It’s better to be prepared

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It’s better to be prepared

The mountainous Gangwon Province is prone to wildfires during the dry and windy spring. Wind gusts form around the cities of Yangyang and Ganseong, and can cause fire to spread quickly. A 2005 wildfire in Yangyang burned down an ancient temple, and another one in 2000 wiped out a forest along the east coast 10 times the size of Yeouido, western Seoul. Last week’s fire, which devastated the cities of Goseong, Gangneung and Sokcho, also took place in early April. Given history, the natural disaster should have been foreseen and therefore prevented.

The wildfires of 2000, 2005 and last week have many similarities: firefighting was nearly impossible at night. The army of firefighters could not prevent fires from spreading to roads and residential areas. The fire trucks alone were unable to deal with fires spread by winds. Helicopters can only be mobilized in the daylight.

Even after nearly two decades, firefighting strategy has remained the same. President Moon Jae-in ordered the “mobilization of all possible resources,” but there are evident limitations to what can be done against wildfires.

There are no firefighting choppers that can be deployed after dark, nor are there fire trucks that can climb mountains. The local firefighting agency purchased a single helicopter that can fly after dark last year, but it is too small to fly against strong winds. Last year, the Gangwon fire authority pleaded for a larger helicopter, but was unable to secure the 25 billion won ($22 million) needed for the chopper.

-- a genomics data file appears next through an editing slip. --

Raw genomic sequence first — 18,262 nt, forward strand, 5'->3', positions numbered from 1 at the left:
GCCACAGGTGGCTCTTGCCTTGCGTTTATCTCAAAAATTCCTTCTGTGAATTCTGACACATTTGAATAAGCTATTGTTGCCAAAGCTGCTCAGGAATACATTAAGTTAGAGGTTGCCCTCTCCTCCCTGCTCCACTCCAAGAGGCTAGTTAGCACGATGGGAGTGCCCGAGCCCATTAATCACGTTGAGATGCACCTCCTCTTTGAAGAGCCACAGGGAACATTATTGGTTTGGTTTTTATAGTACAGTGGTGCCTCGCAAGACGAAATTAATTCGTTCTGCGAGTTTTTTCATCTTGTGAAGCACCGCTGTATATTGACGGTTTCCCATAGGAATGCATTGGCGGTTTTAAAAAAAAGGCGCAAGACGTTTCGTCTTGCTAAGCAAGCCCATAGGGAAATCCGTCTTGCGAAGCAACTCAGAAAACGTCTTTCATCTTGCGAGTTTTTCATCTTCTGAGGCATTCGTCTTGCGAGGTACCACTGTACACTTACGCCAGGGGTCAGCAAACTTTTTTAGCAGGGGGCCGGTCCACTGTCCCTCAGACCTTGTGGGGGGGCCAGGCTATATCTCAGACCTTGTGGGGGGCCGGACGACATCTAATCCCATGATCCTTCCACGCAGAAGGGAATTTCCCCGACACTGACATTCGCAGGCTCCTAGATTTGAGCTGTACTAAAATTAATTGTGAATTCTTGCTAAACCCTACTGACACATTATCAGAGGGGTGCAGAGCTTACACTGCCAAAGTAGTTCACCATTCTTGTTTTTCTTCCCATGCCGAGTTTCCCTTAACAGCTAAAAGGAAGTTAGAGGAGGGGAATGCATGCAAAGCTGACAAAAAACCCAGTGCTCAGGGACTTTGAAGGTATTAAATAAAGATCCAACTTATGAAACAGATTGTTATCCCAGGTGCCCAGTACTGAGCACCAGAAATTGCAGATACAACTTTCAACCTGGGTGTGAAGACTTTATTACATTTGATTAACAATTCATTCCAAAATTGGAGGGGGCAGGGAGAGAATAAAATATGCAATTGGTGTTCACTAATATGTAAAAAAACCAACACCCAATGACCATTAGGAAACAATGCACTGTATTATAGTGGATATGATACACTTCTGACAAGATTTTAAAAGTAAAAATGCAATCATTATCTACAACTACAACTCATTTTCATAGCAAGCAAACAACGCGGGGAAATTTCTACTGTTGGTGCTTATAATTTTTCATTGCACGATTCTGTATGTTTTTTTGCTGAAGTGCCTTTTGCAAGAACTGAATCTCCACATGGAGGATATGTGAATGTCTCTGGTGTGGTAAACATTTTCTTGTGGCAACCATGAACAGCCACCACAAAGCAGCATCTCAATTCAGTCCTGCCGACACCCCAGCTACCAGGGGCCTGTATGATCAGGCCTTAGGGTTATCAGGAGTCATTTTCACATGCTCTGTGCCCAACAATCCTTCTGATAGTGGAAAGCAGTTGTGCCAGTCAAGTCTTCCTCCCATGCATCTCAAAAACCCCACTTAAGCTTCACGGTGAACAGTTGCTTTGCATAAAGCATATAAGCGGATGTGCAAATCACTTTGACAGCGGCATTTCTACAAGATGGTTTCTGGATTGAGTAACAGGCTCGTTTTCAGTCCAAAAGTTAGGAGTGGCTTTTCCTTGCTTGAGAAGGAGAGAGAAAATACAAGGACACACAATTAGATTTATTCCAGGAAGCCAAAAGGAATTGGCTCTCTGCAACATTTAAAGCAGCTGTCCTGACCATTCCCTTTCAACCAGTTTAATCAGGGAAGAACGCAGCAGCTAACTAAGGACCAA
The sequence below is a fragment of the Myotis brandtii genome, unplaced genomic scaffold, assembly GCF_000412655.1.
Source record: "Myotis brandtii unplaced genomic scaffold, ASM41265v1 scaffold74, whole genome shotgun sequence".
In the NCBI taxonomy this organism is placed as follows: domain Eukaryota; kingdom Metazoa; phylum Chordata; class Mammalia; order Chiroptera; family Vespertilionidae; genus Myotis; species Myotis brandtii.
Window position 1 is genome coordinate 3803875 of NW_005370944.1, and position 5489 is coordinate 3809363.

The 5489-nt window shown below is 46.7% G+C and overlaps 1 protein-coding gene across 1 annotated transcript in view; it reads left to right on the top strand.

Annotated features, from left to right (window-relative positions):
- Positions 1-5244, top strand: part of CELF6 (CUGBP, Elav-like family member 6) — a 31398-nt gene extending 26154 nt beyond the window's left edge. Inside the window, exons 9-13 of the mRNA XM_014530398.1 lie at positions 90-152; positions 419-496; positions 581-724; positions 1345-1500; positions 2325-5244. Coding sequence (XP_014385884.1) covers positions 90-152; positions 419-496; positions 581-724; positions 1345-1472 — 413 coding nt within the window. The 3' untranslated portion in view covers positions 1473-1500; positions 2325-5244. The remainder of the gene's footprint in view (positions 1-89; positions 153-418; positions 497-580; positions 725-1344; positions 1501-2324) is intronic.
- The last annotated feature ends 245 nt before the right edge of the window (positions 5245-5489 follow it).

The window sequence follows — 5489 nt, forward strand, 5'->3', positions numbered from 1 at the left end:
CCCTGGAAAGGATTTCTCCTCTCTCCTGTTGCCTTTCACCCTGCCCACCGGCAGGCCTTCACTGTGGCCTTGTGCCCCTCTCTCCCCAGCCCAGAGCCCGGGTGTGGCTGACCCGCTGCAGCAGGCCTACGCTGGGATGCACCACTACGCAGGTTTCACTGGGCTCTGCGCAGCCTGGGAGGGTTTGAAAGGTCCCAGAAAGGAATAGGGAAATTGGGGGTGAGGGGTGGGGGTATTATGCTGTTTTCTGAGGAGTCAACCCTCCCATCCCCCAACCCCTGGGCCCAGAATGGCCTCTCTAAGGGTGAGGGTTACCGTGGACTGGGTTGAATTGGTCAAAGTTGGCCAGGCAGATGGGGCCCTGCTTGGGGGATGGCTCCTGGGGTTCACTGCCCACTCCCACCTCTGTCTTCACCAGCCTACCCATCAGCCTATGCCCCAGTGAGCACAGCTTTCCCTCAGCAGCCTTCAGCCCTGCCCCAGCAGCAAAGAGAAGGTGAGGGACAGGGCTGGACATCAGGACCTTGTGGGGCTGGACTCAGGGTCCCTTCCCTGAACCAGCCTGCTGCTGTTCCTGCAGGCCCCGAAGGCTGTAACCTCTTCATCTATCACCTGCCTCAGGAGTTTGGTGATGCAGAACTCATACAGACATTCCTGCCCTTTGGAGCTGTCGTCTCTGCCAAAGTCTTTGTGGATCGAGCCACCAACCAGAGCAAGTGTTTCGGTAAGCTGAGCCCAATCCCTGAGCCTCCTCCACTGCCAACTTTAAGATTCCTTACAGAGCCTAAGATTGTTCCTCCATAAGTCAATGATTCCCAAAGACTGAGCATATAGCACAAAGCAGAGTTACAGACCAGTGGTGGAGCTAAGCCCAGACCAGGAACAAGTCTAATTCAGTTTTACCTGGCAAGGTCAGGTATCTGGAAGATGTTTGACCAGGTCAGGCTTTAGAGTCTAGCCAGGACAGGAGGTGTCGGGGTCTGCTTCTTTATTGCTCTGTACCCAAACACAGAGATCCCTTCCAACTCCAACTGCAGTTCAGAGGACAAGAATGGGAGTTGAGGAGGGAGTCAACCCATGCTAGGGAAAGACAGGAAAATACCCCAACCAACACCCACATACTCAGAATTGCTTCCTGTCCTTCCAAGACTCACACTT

There is also no ground fire apparatus and equipment customized for mountains. A German brush truck carrying a 3,000-liter water tank costs 1 billion won. Korea is covered with mountains, and yet there is no such a truck in the country. The Gangwon fire authority had also asked for two trucks, but was rejected by the legislature.

Choi Moon-soon, governor of Gangwon Province, said his administration has long been asking for fire apparatuses to fight against wildfires. Instead of idly waiting for help from the central government and legislature, the local government must first use its own budget to bolster its firefighting capacity. The government must also update the country’s firefighting equipment to strengthen readiness instead of scrambling to provide extra budgeting for restoration after the damage has already been done.

The ruling party congratulated the firefighters for getting the fire under control in less than two days. But without real action to enhance firefighting capabilities, wildfires will continue to threaten the lives of the people.

JoongAng Ilbo, April 8, Page 30
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